The party is defending a majority of just 3,525 and, while not technically a “Red Wall” seat (the Tories held it for the first 14 years of its life until 1997) fears of another northern constituency switching sides loom large over this by-election.
Batley and Spen is part of the Kirklees District, which voted 60/40 to leave the EU.
Kim says Brexit does not seem to be on people’s minds any more: “Interestingly, hardly anybody is mentioning Brexit and I think that says a lot about where people are. People just want to move on and move forward.”
Local concerns are far more prosaic, she adds: “Even though Batley is a mixed constituency of people from lots of different backgrounds, the issues are very, very similar in terms of traffic and potholes and speeding and anti-social behaviour and fly-tipping. What we call low- level issues but actually can have a massive impact on people’s lives.”
But to complicate matters, Brexit-supporting former Labour MP George Galloway — now standing for The Workers Party of Britain — has joined the fray, intent on luring Muslim voters away from Labour, as he did with the Respect party at elections in Bradford West and Bethnal Green.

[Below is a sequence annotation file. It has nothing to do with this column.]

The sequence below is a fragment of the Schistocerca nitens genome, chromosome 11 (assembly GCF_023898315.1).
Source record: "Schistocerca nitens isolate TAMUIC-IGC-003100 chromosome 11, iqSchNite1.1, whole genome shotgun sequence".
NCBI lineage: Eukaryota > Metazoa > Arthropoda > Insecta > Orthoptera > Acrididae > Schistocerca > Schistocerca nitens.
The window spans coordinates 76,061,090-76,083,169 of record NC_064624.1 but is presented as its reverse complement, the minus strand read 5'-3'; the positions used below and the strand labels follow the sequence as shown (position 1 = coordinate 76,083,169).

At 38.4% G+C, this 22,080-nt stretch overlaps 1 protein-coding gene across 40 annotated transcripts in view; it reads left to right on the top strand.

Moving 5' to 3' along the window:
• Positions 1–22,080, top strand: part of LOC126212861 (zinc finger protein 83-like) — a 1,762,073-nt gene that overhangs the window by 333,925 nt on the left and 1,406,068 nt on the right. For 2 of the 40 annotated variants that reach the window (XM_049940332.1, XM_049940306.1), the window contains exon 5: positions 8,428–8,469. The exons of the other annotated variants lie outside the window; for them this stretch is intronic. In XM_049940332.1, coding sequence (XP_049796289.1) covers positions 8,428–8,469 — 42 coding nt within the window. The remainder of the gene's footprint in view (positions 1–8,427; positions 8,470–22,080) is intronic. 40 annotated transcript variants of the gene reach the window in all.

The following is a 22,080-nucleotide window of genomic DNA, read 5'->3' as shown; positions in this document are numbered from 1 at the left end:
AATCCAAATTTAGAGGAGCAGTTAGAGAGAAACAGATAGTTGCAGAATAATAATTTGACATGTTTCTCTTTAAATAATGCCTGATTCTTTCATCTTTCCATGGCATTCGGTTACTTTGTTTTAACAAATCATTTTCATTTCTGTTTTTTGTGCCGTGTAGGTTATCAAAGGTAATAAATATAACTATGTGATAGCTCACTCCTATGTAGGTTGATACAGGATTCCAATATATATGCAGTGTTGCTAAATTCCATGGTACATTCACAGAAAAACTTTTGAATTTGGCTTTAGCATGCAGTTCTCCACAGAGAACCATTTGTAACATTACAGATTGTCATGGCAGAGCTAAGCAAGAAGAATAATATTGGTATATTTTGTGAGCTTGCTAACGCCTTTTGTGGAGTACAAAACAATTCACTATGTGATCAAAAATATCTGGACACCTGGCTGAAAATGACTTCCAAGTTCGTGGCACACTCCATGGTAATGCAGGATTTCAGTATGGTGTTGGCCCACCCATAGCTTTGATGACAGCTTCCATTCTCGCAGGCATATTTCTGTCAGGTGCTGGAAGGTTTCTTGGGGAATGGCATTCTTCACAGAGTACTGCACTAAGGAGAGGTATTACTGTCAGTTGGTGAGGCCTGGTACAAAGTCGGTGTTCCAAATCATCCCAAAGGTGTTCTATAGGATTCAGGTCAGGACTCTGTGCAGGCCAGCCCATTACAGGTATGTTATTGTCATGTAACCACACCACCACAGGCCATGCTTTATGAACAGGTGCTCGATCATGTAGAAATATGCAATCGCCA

A recent estimate from The Muslim Council of Britain puts the number of Muslim voters set to turn out at around 8,600.
Asked what she thinks about the Galloway circus, Kim says: “That is a pretty accurate word. There are going to be several people who will come and stand in the by-election and sadly some will want to sow division, they will want to try and divide our communities.
“My job is to try and rise above that and focus on the issues local people care about because when that circus disappears we all have to live here and I will still be living here.
“The media will go, the cameras will go, the people who don’t live in Batley and Spen will go but my family and friends and the amazing people of this area will still be here.”
Galloway has been his usual ebullient self and claimed in an online video recently that the by-election could be the death knell for Labour’s relatively new leader, saying: “If Keir Starmer loses this by-election, it’s curtains for Keir Starmer.”